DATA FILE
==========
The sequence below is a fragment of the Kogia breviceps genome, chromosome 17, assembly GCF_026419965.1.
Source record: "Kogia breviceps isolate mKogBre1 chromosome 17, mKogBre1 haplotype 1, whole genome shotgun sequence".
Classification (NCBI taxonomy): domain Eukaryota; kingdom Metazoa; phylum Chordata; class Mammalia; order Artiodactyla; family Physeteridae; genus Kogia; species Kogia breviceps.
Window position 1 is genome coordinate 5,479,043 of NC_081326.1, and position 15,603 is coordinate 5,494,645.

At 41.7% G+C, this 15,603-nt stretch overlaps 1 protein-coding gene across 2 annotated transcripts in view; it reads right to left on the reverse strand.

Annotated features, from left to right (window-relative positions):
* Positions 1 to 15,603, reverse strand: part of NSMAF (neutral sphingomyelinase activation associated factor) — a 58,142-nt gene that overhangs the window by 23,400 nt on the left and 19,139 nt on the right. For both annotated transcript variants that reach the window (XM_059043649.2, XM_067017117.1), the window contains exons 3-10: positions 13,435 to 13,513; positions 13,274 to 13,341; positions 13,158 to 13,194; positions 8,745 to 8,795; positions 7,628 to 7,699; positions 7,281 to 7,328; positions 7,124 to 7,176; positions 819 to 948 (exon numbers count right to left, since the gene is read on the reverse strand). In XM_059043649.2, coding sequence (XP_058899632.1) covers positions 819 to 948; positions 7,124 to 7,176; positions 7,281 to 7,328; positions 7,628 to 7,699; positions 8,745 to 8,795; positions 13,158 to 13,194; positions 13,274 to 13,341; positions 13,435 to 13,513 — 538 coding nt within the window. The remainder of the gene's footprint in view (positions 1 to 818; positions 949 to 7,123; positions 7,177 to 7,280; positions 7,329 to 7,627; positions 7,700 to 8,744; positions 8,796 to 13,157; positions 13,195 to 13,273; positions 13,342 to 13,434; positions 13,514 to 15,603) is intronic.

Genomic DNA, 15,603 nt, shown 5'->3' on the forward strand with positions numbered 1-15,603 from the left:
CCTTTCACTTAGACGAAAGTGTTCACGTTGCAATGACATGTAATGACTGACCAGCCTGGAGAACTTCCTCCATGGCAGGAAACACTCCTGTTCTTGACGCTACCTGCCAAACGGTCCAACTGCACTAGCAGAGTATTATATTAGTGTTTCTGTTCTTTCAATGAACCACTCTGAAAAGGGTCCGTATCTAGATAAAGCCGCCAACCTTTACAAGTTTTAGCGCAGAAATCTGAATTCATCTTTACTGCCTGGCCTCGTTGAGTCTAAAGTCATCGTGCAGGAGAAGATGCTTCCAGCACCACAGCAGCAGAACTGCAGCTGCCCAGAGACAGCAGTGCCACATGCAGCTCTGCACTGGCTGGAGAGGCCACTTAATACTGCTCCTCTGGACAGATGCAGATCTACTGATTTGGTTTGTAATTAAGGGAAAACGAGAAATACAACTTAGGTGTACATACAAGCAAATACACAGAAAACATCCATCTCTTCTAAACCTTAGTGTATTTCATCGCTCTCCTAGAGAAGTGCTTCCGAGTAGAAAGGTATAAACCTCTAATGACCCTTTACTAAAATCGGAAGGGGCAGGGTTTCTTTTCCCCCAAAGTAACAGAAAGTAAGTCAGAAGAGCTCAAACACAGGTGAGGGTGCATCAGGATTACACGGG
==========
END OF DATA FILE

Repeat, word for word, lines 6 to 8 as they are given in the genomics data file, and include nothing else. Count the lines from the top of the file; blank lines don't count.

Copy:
Annotated features, from left to right (window-relative positions):
* Positions 1 to 15,603, reverse strand: part of NSMAF (neutral sphingomyelinase activation associated factor) — a 58,142-nt gene that overhangs the window by 23,400 nt on the left and 19,139 nt on the right. For both annotated transcript variants that reach the window (XM_059043649.2, XM_067017117.1), the window contains exons 3-10: positions 13,435 to 13,513; positions 13,274 to 13,341; positions 13,158 to 13,194; positions 8,745 to 8,795; positions 7,628 to 7,699; positions 7,281 to 7,328; positions 7,124 to 7,176; positions 819 to 948 (exon numbers count right to left, since the gene is read on the reverse strand). In XM_059043649.2, coding sequence (XP_058899632.1) covers positions 819 to 948; positions 7,124 to 7,176; positions 7,281 to 7,328; positions 7,628 to 7,699; positions 8,745 to 8,795; positions 13,158 to 13,194; positions 13,274 to 13,341; positions 13,435 to 13,513 — 538 coding nt within the window. The remainder of the gene's footprint in view (positions 1 to 818; positions 949 to 7,123; positions 7,177 to 7,280; positions 7,329 to 7,627; positions 7,700 to 8,744; positions 8,796 to 13,157; positions 13,195 to 13,273; positions 13,342 to 13,434; positions 13,514 to 15,603) is intronic.

Genomic DNA, 15,603 nt, shown 5'->3' on the forward strand with positions numbered 1-15,603 from the left: